Book Review: The Martian

The audiobook version of The Martian by Andy Weir was narrated by R.C. Bray.

The audiobook version of The Martian by Andy Weir was narrated by R.C. Bray.

As always, I’m incredibly behind on posting book reviews. But I couldn’t wait any longer to share my experience with The Martian by Andy Weir, which I actually listened to, instead of reading. Either way is excellent, but the fact that part of the story is told through Watney’s daily logs makes the audiobook especially suited to sharing the story. And let me tell you that R.C. Bray does an excellent job of characterization. Other than main character Mark Watney, I especially loved his voice acting of Annie Montrose, NASA public relations specialist, as well as Mindy Park, the shy, unappreciated NASA engineer who becomes essential to the mission. Of course, Weir’s writing gave these characters such life that it’s hard not to love them all.

I had been intending to read this book for ages, but it was when Katie of Words for Worms announced it would be the new Fellowship of the Worms book that I finally got on that.

I definitely recommend this book to anyone, regardless of your preference for science fiction. If you were like me and had to know more about Andy Weir and his process for writing this, check out this Air & Space Magazine interview with the author. Turns out that Annie was one of the most fun characters to write for Weir, as well as one of my favorite ones to read about!

Anyway, here are my answers to the online book club’s questions:

1. Does anybody else have a bit of a crush on Mark Watney after reading this?

I would have to say 100 percent yes! I will also add that I’m pretty sure my husband has a bigger crush on him. When I checked out the audiobook from the library, I also grabbed a copy of the hardcover, which my husband promptly read in less than two days. He was faster than me this time, although I was limited by small amount of time I spend in my car, thanks to my short commute. He was constantly giggling at Watney’s brilliant sense of humor, which is a pretty hilarious sight to witness.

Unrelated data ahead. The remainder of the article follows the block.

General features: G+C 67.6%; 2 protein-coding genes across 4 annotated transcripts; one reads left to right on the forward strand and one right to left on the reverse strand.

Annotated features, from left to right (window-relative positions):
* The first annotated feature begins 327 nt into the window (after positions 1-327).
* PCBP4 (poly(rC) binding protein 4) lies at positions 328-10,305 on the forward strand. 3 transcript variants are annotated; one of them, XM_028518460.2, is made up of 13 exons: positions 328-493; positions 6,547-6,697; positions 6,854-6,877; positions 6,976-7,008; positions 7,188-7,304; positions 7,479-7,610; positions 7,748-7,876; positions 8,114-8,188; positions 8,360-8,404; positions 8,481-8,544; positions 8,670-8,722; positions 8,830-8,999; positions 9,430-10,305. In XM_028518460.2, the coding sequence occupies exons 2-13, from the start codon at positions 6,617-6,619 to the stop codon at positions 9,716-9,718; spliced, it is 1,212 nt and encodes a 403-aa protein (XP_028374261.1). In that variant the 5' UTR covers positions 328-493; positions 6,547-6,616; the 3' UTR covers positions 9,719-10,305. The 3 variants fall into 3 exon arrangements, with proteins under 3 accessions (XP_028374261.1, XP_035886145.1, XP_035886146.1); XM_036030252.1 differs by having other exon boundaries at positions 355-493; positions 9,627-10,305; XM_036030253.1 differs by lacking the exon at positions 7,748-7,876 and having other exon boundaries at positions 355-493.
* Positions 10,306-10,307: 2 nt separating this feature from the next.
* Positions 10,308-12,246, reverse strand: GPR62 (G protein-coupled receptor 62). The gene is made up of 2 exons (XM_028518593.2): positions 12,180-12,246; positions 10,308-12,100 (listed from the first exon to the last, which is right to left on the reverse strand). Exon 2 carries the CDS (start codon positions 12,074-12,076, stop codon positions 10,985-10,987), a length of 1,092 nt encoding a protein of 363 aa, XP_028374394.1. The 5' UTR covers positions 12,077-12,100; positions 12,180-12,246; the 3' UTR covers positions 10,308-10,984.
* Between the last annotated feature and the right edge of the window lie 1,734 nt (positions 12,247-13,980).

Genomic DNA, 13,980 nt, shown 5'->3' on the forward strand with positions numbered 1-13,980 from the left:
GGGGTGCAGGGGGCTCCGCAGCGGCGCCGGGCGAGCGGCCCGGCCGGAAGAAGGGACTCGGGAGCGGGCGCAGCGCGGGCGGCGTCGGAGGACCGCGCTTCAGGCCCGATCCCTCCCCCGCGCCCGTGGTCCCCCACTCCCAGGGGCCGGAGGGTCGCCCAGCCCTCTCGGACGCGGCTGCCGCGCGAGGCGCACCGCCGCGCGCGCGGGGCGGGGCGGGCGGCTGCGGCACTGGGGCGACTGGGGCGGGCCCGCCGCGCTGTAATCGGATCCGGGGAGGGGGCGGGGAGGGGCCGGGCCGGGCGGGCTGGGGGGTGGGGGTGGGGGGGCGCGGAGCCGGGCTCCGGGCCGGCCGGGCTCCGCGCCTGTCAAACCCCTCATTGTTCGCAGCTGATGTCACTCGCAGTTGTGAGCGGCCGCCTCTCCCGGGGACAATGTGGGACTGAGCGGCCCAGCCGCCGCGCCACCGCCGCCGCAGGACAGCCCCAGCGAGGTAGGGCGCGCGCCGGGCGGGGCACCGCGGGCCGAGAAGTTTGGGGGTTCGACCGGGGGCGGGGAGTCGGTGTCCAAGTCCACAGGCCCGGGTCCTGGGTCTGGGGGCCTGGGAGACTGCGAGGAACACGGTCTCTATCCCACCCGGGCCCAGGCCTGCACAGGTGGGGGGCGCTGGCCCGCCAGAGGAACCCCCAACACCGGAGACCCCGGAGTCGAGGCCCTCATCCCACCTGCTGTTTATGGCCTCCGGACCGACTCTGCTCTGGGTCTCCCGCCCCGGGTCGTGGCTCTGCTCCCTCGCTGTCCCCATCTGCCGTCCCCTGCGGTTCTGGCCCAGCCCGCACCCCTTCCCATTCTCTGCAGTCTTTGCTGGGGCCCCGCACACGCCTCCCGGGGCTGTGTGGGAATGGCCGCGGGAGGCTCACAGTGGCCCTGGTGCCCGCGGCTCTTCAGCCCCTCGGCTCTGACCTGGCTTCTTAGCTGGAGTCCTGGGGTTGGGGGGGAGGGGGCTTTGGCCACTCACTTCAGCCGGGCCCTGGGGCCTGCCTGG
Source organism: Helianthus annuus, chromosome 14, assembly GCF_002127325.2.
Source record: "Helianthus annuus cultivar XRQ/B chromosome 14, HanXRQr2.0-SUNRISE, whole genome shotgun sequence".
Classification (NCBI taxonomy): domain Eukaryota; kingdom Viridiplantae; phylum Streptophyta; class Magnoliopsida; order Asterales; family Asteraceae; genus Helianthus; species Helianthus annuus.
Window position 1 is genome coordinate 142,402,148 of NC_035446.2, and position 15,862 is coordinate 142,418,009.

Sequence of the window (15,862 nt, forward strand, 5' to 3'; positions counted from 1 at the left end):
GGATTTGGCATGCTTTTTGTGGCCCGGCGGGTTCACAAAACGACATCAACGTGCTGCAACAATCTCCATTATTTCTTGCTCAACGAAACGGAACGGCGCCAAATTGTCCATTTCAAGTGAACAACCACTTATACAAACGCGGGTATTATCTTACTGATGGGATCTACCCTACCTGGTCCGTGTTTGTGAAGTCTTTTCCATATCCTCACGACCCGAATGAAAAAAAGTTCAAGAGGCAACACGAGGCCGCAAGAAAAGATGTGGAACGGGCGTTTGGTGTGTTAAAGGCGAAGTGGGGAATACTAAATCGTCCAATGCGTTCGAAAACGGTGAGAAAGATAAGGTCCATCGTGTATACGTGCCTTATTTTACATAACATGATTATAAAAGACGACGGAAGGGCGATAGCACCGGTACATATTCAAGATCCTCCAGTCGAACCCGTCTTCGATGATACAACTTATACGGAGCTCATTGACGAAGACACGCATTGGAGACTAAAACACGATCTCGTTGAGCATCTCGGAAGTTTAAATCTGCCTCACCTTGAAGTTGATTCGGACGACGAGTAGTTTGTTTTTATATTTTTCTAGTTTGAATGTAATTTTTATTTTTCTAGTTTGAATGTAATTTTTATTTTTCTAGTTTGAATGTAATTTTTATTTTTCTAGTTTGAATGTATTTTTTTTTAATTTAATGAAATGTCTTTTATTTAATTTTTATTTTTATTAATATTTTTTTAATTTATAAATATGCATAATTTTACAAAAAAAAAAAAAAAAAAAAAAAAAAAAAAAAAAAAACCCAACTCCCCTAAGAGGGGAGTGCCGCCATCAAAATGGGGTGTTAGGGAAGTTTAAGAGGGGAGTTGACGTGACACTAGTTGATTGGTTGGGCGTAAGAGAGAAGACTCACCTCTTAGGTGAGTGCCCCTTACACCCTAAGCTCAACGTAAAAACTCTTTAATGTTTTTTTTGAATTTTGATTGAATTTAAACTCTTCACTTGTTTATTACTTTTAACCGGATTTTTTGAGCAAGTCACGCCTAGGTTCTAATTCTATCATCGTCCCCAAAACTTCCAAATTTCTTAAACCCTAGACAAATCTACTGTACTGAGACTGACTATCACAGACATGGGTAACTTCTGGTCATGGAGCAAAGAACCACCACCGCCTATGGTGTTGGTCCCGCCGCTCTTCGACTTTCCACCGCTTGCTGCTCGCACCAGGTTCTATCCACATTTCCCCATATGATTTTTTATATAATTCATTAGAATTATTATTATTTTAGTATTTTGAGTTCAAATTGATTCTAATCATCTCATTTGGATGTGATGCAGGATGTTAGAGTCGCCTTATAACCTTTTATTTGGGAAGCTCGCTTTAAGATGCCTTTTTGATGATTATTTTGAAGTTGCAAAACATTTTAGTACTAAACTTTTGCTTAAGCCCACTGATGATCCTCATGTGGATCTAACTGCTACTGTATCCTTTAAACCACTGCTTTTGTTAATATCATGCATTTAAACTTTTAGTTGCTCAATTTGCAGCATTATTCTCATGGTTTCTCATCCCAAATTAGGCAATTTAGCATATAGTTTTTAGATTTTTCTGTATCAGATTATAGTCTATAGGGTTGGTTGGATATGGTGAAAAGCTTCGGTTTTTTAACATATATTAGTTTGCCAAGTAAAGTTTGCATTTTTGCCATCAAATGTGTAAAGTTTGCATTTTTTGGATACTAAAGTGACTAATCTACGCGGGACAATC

2. Do you think the crew was right in leaving Watney behind?

Yes. Commander Lewis had a responsibility to her crew. She did what she could to find Watney, only turning back when the safety of the rest of the crew met with critical danger. I’m not sure how NASA would feel about it if this were a real-life situation, but I think she did the right thing given what evidence she had on hand.

3. Do you think it’s realistic that Mark could have kept his sense of humor throughout his ordeal?

I don’t think I would be able to do what he did (I sometimes want to give up on the rest of my day if I stub my toe during my morning routine), however, I think the character was realistic. There are people out there who are resilient, who think on their feet, and who refuse to give up. Indeed, Weir wrote that NASA looked for these type of individuals in looking for crew members. And humor is definitely one of those things that many people rely on to live through an ordeal. I, myself, have turned to humor – and not a small dash of Watney-style sarcasm – to survive trying times. I love that he is not cool-headed the whole time. I mean the first words of the book are: “I m pretty much f**ked. That’s my considered opinion. F**ked.” So, yeah, I think Watney is that sort of guy.

4. Matt Damon is going to be playing Mark Watney in the upcoming movie version of The Martian. How do you feel about the casting decision?

Can Matt Damon play the kind of guy Watney is, the brainy botanist, the quick-thinking survivalist, the snarky, scrappy man? I honestly am not sure. I have a hard time envisioning any actor as any character I read in a book. With the exception, I think, of Daniel Radcliffe, no actor has ever embodied a character the way I pictured them, but that’s not a bad thing. Actors have the unenviable task of absorbing the entirety of a two-dimensional character and extrapolating that information into a fully fleshed person. Many times they play the character better than I ever imagined. I will say that my earliest memory of Matt Damon was him playing a straight man masquerading as a gay man in an episode of my all-time favorite show Will & Grace, so I think he can pull off the humor necessary. Plus, he’s had both nerdy and physical roles, so he might be able to handle the mix of the two in Watney’s character. I just can’t wait to see Kristen Wiig drop some f-bombs and snark on some NASA scientists as Annie Montrose. That chick can do anything.

5. How many times did you think Mark was really, truly, going to bite it?

I actually had two gasp moments where I literally had to stop the book and turn on something else for a while because I was so sure it was the end. That’s the beauty of an audiobook. I can’t tell how many pages are left, so I don’t know if the story is going to end because Watney just died.  ****SPOILER****The first one of my moments was when the Hab airlock breaches and the second is when the rover rolls over. ****SPOILER**** For the first incident, I was actually driving my car and I almost drove off the side of the road in shock. That’s how you know it’s a good book!


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